Google Business allows you to create a listing that compliments your web site and helps people find your services, leveraging geographic proximity to your location and increasing your Google SEO.

Creating an up-to-date engaging Google Business listing is relatively easy and updates can be made from their interface or integrated with platforms like Hootsuite.

Further, Google Business pushes out requests for people to leave public reviews when it sees you have visited a location. This has increased our public, patient feedback ten-fold. A few years ago we may have had a few reviews a month online, where now people are leaving reviews and comments multiple times daily. Our Google Business reviews are generally good and that bodes well for a business when people are looking for services that we offer.

The backend tools and analytics of Google Business offer insight as to how people are searching for us, what zip codes they are coming from, calls made, web site visits, etc. This is all helpful data especially when you are developing a location-based marketing strategy.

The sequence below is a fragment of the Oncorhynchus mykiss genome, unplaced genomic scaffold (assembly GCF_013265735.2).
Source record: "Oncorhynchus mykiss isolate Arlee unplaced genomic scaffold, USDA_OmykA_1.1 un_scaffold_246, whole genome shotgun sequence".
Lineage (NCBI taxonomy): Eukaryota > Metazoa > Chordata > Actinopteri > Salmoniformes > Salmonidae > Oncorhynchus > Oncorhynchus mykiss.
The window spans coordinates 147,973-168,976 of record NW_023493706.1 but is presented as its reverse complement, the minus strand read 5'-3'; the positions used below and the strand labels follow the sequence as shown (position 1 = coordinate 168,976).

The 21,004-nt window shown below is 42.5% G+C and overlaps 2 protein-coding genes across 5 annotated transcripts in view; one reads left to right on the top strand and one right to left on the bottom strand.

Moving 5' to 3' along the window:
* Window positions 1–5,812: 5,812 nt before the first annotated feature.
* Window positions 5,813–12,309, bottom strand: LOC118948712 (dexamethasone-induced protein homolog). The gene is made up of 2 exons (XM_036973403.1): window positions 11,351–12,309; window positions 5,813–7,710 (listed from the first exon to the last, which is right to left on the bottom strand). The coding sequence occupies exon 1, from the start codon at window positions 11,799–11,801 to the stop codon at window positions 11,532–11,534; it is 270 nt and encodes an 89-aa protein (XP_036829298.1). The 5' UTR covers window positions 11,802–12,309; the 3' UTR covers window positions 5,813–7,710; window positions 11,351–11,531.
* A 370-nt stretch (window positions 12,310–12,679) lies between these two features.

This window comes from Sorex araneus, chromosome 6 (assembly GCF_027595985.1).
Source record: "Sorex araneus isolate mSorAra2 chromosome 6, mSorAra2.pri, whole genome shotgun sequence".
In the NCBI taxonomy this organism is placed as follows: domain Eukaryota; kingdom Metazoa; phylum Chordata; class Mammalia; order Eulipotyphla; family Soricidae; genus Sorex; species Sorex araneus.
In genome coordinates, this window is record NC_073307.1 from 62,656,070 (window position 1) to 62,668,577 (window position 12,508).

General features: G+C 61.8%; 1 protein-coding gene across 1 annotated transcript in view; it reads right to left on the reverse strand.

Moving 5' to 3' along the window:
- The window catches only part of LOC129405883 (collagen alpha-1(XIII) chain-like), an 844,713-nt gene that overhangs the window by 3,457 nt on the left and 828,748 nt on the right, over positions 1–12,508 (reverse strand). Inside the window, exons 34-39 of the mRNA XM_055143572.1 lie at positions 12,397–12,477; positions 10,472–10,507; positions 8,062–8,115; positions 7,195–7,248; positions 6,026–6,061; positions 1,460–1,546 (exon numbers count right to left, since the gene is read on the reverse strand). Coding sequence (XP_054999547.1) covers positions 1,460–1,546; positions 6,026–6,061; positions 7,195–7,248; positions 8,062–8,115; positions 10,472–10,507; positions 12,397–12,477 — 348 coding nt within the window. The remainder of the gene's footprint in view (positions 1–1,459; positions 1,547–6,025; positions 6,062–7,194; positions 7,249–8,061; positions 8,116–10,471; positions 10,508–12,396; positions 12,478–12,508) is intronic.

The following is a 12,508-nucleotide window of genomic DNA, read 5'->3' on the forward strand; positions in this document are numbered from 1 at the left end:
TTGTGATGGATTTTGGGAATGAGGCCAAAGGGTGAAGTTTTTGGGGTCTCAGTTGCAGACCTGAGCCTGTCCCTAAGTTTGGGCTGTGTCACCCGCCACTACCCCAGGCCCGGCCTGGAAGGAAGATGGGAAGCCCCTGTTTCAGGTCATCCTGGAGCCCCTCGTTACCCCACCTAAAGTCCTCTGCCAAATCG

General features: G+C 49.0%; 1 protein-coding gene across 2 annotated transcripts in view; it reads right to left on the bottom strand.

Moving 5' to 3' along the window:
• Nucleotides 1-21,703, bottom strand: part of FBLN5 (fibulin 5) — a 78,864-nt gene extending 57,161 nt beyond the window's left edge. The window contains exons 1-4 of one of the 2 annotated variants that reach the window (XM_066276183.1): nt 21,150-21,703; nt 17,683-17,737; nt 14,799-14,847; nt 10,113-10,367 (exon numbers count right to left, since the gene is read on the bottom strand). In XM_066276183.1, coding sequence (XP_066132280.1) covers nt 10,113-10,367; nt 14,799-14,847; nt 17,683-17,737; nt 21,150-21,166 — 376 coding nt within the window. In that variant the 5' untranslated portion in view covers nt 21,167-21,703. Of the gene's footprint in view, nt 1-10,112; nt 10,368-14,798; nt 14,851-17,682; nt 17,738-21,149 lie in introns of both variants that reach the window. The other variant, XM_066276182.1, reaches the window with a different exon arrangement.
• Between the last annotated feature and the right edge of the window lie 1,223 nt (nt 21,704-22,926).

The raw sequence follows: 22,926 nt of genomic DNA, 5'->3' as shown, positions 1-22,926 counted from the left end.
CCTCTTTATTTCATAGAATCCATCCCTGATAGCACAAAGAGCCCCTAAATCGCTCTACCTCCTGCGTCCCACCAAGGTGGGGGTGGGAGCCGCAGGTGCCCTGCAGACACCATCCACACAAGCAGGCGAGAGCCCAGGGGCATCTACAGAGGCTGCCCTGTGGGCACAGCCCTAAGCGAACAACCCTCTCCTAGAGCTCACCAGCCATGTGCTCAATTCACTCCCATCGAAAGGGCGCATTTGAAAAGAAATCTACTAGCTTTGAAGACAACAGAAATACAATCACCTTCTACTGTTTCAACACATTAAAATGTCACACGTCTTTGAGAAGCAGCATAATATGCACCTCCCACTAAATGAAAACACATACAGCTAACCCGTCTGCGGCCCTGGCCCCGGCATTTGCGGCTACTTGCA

Medical News: How have you worked to build your brand over the past year?

Matt Stull, Lucina Health: I make a point to say yes to any legitimate opportunity to tell the Lucina Health story. A web site that features startups called Hypepotamus contacted us earlier this summer and did a nice feature on our work. We got more positive feedback on that article on social media than just about anything else we have done. We have also said yes to every speaking opportunity and even held our first town hall discussion on preterm birth and maternal mortality. Aside from those large efforts, we post daily on issues related to moms and babies trying to keep that conversation active.

Medical News: What is a marketing trend you are seeing this year? Do any of your clients follow the trends?

Claire Tidmore, Doe Anderson: There’s been a push to focus on the patient experience, while also acknowledging how younger generations (millennials) are consuming healthcare differently than older generations. The younger consumer expects to be engaged in their care from research to treatment. Norton Healthcare surveys patients to ensure they’re providing positive experiences and information before, during and after treatment.